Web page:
Looking back on our 2010 priorities

Our priorities for the next Parliament are on the front of our manifesto, just as they were in 2010. Independent analysis by UCL assessed that 75% of Liberal Democrat manifesto commitments went into the Programme for government. This is a remarkable achievement for us – a Party that won 23% of the national vote but only 8% of seats in Parliament.

2015manifesto.jpgIn the lead up to the election in May we will be announcing more policies, launching the full manifesto in April. But the launch of the front page priorities this week is the perfect chance to review our priorities from 2010, and how we have acted on them. 

Our 2010 Priorities


In 2010 we put our top priorities front and centre on our manifesto. Looking back over the last 5 years, it has been amazing to see the amount of Lib Dem policies that have been enacted. With only 8% of MPs we have been able to deliver on our top priorities. These were:

Fair Taxes

We promised to increase the personal tax allowance to £10,000 by the end of this Parliament. Not only did we achieve this, but from this April the personal allowance will be raised to £10,600.

For Bristol this has meant 193,000 working people have benefitted from a £800 tax cut, with 20,000 of the poorest workers not having to pay income tax at all.

We have also taken unprecedented action to clamp down on tax avoidance and evasion. In government we have made 42 changes to tax law, invested nearly £1billion in HMRC to ensure that everyone pays their fair share of tax, and we have increased the number of staff working to tackle tax avoidance by 2,500. We believe in low taxes but taxes which are paid. That is why we are dealing with the minority who try to avoid the taxes they owe as part a stronger economy and fairer society and building a tax system that is on the side of those who work hard and play by the rules.

A Fair Chance for Every Child

Our £2.5bn Pupil Premium was promised in 2010 and we have delivered it. Over £50miliion of extra funding has been given to schools in Bristol, targeted at the most disadvantaged pupils. I have visited schools across my constituency to see first-hand all the innovative ways that teachers have used this extra funding. Most importantly, this policy is working. The attainment gap between the most disadvantaged pupils and their peers is closing.

As the only current government minister who was eligible for free school meals as a child, I know full well that the best way to ensure everybody enjoys the same opportunities in life is to provide the necessary support as young as possible. The educational attainment of a child should not depend on the income of his or her parents.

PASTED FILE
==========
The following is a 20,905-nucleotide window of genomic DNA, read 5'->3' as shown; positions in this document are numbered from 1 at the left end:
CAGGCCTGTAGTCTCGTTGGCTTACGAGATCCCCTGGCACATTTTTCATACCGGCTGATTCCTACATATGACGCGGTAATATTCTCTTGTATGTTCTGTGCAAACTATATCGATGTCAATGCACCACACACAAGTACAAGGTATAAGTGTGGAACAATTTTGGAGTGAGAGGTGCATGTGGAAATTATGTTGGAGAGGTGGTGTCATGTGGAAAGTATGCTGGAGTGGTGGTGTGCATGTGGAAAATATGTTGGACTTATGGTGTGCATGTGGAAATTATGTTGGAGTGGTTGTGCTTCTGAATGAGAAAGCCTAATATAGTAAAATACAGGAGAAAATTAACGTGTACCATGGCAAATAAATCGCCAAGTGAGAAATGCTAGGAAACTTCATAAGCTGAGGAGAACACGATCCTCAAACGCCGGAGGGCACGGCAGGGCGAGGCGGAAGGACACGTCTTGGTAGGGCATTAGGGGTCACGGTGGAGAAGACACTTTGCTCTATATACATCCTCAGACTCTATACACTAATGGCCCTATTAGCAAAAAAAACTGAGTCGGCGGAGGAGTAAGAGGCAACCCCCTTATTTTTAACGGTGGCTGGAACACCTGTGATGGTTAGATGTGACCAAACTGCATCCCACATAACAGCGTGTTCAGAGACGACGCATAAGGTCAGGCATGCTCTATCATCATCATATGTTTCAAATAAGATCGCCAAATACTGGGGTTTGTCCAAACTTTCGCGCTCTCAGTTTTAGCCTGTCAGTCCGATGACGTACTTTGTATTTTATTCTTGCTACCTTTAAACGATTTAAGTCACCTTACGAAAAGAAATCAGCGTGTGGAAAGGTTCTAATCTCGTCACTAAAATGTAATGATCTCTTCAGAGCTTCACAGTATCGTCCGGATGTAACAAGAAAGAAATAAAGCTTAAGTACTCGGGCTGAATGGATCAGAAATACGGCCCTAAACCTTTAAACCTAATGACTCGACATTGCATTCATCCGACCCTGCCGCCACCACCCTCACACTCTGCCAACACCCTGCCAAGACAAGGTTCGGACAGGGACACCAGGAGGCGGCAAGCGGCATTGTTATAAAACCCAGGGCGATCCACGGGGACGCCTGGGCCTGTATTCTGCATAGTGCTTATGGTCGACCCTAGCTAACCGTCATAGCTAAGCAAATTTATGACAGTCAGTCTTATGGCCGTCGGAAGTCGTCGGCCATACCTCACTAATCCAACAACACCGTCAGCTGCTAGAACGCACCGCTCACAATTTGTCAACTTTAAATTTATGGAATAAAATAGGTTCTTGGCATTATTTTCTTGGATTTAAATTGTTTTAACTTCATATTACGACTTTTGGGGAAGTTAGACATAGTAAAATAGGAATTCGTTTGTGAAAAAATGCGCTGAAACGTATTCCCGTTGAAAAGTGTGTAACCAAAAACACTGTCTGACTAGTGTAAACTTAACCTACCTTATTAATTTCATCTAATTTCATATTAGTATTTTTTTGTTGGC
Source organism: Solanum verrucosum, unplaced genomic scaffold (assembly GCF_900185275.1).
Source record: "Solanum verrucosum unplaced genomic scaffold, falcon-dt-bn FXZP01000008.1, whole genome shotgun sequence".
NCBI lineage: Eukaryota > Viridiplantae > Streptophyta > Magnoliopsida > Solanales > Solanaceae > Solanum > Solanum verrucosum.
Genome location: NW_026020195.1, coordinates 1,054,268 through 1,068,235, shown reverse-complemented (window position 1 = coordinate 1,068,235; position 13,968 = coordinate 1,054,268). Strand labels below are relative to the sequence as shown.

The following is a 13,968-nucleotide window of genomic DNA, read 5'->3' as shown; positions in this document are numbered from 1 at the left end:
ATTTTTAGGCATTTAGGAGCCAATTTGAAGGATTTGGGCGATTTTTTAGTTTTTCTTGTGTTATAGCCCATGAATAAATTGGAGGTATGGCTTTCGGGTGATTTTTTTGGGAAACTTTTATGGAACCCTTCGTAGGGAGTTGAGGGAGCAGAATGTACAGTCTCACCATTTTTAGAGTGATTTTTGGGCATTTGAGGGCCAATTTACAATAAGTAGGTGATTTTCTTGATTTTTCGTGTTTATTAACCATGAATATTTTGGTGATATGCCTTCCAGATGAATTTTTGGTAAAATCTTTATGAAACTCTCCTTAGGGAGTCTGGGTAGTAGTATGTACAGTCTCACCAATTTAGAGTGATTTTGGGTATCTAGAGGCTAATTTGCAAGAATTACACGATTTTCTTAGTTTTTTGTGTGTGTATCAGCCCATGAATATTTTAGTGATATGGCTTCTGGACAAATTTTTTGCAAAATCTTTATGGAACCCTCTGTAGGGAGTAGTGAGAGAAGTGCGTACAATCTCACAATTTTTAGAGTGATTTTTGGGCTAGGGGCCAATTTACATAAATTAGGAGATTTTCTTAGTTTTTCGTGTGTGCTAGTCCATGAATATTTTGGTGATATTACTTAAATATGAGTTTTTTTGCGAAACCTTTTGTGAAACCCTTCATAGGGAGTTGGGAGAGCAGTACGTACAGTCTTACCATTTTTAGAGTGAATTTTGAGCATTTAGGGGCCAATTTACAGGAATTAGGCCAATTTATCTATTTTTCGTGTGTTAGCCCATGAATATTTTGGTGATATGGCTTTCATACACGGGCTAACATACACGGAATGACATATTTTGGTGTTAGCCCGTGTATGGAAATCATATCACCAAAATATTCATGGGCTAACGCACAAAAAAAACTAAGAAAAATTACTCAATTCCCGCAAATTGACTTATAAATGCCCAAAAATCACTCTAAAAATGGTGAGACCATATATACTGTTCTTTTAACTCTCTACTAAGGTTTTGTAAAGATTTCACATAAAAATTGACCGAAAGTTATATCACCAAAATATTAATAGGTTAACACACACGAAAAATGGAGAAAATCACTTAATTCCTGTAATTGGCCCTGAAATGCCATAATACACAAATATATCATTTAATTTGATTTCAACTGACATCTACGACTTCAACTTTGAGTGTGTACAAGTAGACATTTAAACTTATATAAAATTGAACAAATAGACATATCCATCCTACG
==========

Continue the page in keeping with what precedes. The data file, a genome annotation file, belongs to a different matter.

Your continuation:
A Fair Future

No one should forget the disastrous economic situation the country faced in 2010 – the context within which we decided to join a coalition with the Conservatives. We saw it as imperative that there be a stable government to provide confidence in our economy and set it back on the right track. We were also adamant that this be done in the fairest way possible – the books should not be balanced off the backs of the poorest in society.

Today, unemployment is down, growth is up, and things are looking brighter. In Bristol West, unemployment has fallen by 43% since 2010 and is set to continue to fall. Nationally, the picture is the same. At the heart of what we have been doing is the belief that the best way to support people is to help them back into work where possible, and let them keep more of what they earn.

A Fair Deal

Enacting sweeping political reforms was always going to be a big task, especially with only 57 MPs. On many issues we have been blocked by both the Conservative and Labour Parties – despite nice rhetoric they have not found the courage to follow through.

On party funding and House of Lords reform we have sought cross-party action, but time and time again we have been blocked. We have however had successes, such as the Fixed-Term Parliament Act – no longer can the government decide to call an election just because the polls look favourable.

We succeeded in securing a referendum on electoral reform, but we failed to convince the public that our current first-past-the-post system is not fit for purpose. We may have lost the battle but it is not a fight we will be giving up. 

Showing 5 reactions

  • commented 2015-02-15 11:39:52 +0000
    Thanks for the highlights Stephen. Good progress made on many fronts. I see school meals as a particularly beneficial move.
  • commented 2015-02-15 11:23:35 +0000
    My two biggest disappointments were Lords Reform and the failure to bring in a fairer voting system.

    It looked possible in May 2010 to deliver both. Tory rebels were inevitable on both issues however they would have succeeded if Labour had voted with their 2010 Manifesto on both issues.

    They didn’t :-(

    They seemed to concentrate on kicking Nick Clegg rather than working constructively to deliver lasting and so very overdue reform. Missed opportunity.

    But could still happen in 2015-2020 parliament. (Fixed terms is great too!)
  • commented 2015-02-15 11:14:24 +0000
    @shaw Green suggests “humility” on tuition fees. The promise wasn’t front page of 2010 manifesto, and we only had 9% of MPs, but it was certainly a mistake. Nick Clegg has apologised pretty fulsomely on behalf of the party. Not a mistake we will make again!
  • commented 2015-02-14 14:31:05 +0000
    revisionist nonsense, until you show some real humility and admit you messed up massively on tuition fees you are rightly going to be booted up the arse and out of office.
  • commented 2015-02-14 09:40:55 +0000
    What about tuition fees? Seeing as most of your votes were student votes, that was one of the main promises you made and broke!